“Ehm. No, I don’t see that.” I remember my drink being more green than a French 75 should have been, but I suppose memory changes with time, my mind filling the glass half full of trinitite or something. Maybe bile. “In fact,” I continued, “I think nuclear war is so extreme that the only people who would be leftover would be the kind of people who got the world — fuck this country, I mean the entire world— into a rut to begin with. I think instead of valiantly forging your way through the aftermath of our genocidal oligarchy, you’d be shanked for your paracord bracelet and left to die of sepsis because you couldn’t afford private insurance after all our public systems are shut down or burnt out.”
Even then, back when this was still just a stupid question, it wasn’t just a stupid question. It was a strange barometer; its very existence was like the canker that pops up to let you know your kissing cousin has the herp. If this question exists, there must be people who think nuclear war would be exciting, people would would applaud the use of nuclear force, people who … people who can’t even be considered human, as I understand humanity. Monsters.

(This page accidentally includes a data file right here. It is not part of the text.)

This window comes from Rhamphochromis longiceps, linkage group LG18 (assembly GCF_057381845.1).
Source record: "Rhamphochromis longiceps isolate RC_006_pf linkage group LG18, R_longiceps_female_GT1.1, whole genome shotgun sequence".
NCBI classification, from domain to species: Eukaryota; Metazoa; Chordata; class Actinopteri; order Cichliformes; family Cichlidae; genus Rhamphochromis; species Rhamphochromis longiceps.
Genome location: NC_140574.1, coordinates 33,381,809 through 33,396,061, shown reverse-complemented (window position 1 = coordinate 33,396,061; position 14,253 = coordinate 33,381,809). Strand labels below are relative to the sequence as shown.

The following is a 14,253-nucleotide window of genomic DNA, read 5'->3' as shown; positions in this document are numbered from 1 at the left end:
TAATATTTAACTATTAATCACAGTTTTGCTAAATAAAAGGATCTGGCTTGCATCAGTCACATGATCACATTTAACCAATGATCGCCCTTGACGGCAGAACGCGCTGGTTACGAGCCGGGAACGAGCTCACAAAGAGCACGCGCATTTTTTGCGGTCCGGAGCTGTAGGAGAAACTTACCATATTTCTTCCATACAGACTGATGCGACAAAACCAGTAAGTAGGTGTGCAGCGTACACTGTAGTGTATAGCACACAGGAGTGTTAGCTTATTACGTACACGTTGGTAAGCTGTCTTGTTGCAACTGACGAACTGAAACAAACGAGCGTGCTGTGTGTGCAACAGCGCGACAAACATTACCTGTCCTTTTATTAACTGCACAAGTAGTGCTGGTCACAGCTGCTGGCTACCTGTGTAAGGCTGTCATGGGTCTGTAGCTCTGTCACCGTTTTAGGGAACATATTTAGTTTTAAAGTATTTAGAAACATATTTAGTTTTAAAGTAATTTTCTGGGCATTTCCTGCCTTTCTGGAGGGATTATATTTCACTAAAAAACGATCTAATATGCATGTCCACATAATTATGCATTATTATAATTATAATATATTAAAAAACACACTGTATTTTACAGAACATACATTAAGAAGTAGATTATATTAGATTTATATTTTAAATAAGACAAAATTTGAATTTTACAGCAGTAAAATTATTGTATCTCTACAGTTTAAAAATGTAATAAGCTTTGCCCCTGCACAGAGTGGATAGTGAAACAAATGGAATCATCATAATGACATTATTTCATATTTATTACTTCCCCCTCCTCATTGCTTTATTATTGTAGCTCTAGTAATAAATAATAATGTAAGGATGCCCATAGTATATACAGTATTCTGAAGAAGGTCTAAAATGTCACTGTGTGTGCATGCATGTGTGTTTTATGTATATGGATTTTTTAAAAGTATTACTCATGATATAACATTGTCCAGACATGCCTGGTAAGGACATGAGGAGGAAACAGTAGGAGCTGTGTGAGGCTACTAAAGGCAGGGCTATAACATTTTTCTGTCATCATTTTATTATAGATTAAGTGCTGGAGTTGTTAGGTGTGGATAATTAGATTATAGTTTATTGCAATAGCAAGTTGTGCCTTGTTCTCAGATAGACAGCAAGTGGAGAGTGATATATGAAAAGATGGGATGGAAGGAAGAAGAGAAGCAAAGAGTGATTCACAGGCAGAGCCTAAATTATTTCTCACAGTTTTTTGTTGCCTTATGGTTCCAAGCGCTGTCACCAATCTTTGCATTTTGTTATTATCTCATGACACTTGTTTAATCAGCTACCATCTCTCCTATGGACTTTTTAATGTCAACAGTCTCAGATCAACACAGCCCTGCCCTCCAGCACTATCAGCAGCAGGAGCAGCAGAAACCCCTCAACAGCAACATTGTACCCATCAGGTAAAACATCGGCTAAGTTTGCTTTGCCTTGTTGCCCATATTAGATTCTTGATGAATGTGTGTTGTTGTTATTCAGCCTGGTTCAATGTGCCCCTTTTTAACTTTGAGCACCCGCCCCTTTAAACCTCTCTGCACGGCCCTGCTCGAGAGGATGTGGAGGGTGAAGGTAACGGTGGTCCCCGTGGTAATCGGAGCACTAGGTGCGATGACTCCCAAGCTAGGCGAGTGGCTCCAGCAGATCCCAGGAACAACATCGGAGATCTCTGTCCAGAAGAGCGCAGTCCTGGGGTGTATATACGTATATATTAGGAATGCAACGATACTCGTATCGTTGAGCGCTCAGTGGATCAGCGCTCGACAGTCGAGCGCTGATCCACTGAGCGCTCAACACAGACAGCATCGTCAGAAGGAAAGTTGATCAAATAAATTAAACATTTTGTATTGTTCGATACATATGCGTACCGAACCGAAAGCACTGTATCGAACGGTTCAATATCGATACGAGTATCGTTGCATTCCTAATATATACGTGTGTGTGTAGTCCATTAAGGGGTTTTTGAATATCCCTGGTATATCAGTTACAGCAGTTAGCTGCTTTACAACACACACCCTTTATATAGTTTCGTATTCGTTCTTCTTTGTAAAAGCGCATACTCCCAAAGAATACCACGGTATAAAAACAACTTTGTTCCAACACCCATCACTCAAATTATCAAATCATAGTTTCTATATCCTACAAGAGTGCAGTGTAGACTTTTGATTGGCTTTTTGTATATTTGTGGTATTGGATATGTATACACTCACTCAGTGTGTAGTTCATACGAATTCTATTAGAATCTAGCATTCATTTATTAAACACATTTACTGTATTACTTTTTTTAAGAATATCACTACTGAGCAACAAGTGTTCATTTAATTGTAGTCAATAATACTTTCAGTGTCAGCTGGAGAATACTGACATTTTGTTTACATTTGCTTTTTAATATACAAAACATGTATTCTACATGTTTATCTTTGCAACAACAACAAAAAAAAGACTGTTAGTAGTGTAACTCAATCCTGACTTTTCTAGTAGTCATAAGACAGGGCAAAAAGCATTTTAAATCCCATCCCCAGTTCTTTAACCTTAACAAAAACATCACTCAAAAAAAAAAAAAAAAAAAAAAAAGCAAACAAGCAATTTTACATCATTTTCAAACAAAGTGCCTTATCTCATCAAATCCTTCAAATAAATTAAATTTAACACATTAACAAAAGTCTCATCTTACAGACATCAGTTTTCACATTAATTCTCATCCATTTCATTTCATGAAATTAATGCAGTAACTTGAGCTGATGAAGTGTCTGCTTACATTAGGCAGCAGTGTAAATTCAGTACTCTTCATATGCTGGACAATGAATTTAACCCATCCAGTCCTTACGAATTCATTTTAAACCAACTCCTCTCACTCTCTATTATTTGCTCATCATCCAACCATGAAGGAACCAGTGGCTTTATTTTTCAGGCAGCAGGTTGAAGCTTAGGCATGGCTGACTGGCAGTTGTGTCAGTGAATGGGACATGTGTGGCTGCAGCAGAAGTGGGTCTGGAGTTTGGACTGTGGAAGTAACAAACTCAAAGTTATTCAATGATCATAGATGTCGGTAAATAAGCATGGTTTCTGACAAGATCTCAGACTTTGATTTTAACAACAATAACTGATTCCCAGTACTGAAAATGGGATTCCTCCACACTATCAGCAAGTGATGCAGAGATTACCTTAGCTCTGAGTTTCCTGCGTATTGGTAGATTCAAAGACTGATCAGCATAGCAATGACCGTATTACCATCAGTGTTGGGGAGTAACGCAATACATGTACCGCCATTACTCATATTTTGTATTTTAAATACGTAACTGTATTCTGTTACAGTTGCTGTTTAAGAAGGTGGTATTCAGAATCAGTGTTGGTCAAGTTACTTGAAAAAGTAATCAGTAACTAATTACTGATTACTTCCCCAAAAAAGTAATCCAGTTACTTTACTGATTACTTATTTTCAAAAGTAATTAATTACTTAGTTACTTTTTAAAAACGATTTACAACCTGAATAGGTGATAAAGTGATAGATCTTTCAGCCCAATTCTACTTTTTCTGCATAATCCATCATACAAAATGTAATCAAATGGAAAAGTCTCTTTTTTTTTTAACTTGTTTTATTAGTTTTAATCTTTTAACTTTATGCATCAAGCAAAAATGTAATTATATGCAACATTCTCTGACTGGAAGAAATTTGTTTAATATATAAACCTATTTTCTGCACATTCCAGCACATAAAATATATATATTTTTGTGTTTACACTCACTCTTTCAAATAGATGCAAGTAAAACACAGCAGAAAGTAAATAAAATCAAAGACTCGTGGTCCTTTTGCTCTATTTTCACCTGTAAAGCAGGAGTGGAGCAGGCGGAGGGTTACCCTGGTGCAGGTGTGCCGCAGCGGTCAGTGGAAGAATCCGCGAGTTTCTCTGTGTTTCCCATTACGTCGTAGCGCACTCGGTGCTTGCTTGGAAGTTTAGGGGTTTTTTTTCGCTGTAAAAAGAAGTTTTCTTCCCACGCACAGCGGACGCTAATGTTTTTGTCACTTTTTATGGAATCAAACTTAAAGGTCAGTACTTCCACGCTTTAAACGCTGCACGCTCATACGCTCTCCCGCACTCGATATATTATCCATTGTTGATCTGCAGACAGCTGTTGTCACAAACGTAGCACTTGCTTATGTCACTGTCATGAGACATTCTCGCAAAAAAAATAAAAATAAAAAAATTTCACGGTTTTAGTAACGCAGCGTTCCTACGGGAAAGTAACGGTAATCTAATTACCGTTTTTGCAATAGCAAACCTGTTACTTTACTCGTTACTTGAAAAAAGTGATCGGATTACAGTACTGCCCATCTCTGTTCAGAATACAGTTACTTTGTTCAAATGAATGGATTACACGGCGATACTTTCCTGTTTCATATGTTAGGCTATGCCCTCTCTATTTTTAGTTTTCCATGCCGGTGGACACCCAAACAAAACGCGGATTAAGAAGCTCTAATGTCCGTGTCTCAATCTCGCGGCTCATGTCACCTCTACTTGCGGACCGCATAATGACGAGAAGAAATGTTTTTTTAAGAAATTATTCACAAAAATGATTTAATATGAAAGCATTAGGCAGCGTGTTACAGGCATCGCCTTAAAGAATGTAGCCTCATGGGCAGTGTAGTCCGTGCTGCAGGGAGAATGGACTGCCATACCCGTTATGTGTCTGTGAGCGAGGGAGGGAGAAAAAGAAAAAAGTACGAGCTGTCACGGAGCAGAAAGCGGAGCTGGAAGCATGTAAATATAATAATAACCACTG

“Yeah, but,” he said, smiling, thinking we were having some kind of adorable first date banter, “even if it’s chaos, it would be exciting chaos, right? Like, when you’re afraid for your life, that’s a kind of excitement.”
The waitress came over, asked if we wanted another, I jumped at the opportunity because, yeah, I needed a drink to get through this. David?/Daniel declined and asked for the check (he paid the full check, not because he was being chivalrous, as I thought at the time, but because he was reifying some backwards gender stereotype where he buys the drinks and I suck the cock. I found that out later, but whatever, I got my drinks for free.)
“I think you and I have a very different understanding of excitement. What you’re describing sounds tedious and exhausting; it sounds like poverty; it sounds like despair.”
As of today, this writing, Early August 2017, the world is on alert. Nazi Billionaire is ready to engage in nuclear war with North Korea. There aren’t enough Douglas Coupland tropes in his entire canon to have prepared me for this, to have prepared me to prepare for actual nuclear war.